Just like cancer has done so many times, this forced a decision upon us that we didn't get to make. Our lives are being dictated by events that are out of our control, and are not our fault. Blaine didn't do anything WRONG. He didn't deserve this. Once again, it is something that has happened TO us. And once again, there is no one we can point a finger at to blame. No one we can be specifically angry with. Because we **do** understand.

But man, it totally blows.


To our friends Kim, Kenny, Laura and Dave --- we owe you an apology. We found out this news about 48 hours before we left for the cruise.

We were reeling.

I stood out on our balcony, visions of mortgage foreclosure, and HUD housing dancing in my head. How would we pay our bills? What would happen to Blaine and Kendrie's medical care? Oh, dear Lord, would we have to eat beans the rest of our lives I don't even LIKE beans and I hear the government cheese is really gross.

We were not good company on the cruise. I know that. I'm sorry.


I'm really angry with myself that I allowed this to cast a pall on our summer vacation. A vacation that we had waited for, and saved for, for two years.

And then we went, and my nerves were frazzled.

Then my mom broke her foot.

Attention everyone in the world --- don't ever plan to take a vacation with us. We suck.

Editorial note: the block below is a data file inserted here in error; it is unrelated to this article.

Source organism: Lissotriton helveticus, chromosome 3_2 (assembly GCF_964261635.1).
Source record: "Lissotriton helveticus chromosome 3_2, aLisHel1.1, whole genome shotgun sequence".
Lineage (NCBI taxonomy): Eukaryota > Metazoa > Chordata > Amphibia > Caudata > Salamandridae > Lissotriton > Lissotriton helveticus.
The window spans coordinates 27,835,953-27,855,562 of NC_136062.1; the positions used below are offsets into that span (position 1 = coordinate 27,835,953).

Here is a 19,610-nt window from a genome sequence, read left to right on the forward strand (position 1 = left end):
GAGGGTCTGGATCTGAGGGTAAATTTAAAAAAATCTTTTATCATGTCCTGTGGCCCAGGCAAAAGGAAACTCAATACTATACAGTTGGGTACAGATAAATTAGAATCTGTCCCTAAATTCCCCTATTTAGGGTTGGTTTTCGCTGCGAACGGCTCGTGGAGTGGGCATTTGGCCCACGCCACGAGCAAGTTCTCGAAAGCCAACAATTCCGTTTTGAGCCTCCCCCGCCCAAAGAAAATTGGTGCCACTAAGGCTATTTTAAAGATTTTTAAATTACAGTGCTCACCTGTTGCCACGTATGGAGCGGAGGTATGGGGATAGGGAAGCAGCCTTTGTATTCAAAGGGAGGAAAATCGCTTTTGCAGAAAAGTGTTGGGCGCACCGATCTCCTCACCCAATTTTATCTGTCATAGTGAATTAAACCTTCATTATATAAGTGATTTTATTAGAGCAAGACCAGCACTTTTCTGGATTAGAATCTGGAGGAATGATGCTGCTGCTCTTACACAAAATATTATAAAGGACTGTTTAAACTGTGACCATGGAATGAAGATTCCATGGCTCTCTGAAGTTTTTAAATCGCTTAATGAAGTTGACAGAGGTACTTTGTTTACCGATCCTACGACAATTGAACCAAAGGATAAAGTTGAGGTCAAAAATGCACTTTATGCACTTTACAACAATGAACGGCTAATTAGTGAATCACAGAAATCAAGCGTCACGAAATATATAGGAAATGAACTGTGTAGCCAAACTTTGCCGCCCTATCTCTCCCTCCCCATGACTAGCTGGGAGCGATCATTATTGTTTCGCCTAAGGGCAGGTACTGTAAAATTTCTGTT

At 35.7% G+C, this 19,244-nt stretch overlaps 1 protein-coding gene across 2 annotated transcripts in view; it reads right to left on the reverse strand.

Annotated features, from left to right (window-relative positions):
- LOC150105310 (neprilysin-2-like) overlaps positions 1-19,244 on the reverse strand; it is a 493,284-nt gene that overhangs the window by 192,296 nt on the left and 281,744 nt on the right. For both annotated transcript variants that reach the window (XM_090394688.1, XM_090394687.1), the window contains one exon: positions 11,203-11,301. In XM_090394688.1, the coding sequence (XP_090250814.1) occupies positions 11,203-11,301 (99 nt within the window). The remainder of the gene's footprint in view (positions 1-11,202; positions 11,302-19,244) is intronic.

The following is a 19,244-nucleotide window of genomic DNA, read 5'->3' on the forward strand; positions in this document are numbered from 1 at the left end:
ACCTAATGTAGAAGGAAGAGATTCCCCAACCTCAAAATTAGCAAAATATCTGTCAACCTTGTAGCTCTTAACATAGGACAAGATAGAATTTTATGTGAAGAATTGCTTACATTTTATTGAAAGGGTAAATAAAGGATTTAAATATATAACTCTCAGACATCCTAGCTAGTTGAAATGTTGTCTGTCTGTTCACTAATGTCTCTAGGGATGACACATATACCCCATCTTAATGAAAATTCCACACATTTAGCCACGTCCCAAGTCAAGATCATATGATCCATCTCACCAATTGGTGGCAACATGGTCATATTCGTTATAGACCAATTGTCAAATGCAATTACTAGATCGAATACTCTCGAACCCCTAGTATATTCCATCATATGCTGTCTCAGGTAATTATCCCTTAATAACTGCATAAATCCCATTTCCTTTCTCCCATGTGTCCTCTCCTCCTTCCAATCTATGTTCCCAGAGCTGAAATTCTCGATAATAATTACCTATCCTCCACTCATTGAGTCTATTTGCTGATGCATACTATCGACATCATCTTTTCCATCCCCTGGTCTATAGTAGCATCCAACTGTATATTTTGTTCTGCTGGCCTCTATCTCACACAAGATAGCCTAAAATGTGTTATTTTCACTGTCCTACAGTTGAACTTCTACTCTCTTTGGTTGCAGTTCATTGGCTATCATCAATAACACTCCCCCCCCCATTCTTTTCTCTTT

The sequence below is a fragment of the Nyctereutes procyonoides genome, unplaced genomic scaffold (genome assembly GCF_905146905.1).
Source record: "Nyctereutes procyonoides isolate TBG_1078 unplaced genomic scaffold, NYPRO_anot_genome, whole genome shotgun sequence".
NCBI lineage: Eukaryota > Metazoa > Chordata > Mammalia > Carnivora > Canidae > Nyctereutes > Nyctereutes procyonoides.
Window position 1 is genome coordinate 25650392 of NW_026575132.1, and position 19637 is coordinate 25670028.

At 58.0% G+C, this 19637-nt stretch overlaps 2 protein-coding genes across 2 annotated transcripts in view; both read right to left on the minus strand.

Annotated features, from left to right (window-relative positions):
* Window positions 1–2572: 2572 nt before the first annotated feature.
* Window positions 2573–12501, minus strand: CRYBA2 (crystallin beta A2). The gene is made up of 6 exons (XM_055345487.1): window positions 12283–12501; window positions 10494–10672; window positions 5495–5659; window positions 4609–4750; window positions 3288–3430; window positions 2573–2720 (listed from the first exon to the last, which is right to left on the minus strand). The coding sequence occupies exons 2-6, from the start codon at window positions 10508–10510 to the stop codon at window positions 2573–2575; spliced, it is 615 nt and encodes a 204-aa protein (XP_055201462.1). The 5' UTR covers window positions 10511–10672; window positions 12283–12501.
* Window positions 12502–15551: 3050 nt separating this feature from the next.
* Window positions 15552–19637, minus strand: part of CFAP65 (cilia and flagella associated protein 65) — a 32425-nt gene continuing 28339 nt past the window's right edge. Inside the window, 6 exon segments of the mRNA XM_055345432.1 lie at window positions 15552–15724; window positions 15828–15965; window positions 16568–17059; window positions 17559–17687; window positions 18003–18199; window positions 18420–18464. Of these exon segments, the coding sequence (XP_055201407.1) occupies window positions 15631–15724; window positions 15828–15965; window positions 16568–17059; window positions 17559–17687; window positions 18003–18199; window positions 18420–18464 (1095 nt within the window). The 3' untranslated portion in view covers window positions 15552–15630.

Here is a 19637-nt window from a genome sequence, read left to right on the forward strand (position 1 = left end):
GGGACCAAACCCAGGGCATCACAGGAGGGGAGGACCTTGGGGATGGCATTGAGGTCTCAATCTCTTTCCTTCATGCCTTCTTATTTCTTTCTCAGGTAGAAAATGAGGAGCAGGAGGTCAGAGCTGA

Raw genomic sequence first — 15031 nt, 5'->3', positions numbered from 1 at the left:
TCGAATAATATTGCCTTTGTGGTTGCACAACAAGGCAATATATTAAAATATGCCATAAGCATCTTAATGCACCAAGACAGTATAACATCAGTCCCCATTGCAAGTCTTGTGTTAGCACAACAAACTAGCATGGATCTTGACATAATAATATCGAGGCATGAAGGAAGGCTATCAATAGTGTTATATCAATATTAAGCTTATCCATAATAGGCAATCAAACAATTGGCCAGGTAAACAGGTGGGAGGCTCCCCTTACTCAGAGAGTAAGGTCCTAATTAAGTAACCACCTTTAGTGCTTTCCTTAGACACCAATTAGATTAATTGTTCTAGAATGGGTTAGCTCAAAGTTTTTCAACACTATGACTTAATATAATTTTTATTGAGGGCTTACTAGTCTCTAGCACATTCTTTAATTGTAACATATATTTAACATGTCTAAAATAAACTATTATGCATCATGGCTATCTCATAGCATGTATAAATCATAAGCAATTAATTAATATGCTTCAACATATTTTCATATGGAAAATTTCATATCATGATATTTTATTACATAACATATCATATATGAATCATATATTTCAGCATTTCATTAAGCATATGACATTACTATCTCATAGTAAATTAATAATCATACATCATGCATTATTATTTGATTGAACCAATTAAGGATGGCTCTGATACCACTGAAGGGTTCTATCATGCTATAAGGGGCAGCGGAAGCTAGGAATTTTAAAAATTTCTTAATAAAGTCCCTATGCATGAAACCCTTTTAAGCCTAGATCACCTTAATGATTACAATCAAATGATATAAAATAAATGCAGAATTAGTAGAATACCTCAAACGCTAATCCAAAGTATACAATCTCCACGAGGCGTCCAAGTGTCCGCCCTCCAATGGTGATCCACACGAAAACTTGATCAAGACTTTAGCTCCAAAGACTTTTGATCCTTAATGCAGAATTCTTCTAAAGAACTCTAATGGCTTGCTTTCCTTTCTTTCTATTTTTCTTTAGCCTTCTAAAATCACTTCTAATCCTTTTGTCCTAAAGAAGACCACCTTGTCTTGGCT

"My boss called me in and said I could appeal the decision, but that it would only slow the process down by two weeks, max."

"So 90 days, that's it? You've got to decide what to do, finish up everything at your job, and find a new job, in 90 days?"


"Do they realize they are cutting you loose only a few months shy of the 22 year mark? And that you're losing five percent retirement pay that way?"

"I don't think it was on purpose."

"But I don't think they care."

"Me neither."


To answer those questions, yes, he does get full retirement benefits, including medical insurance. Let me make this clear --- This is not a consolation prize. He earned that by serving twenty years, as does anyone leaving the military honorably after twenty years. And don't get me wrong, we are grateful for the benefits. But no one threw him a bone. He worked for those benefits. In fact, I'd venture to say he worked harder than the average person for those benefits because he worked six of those years while fighting cancer at the same time.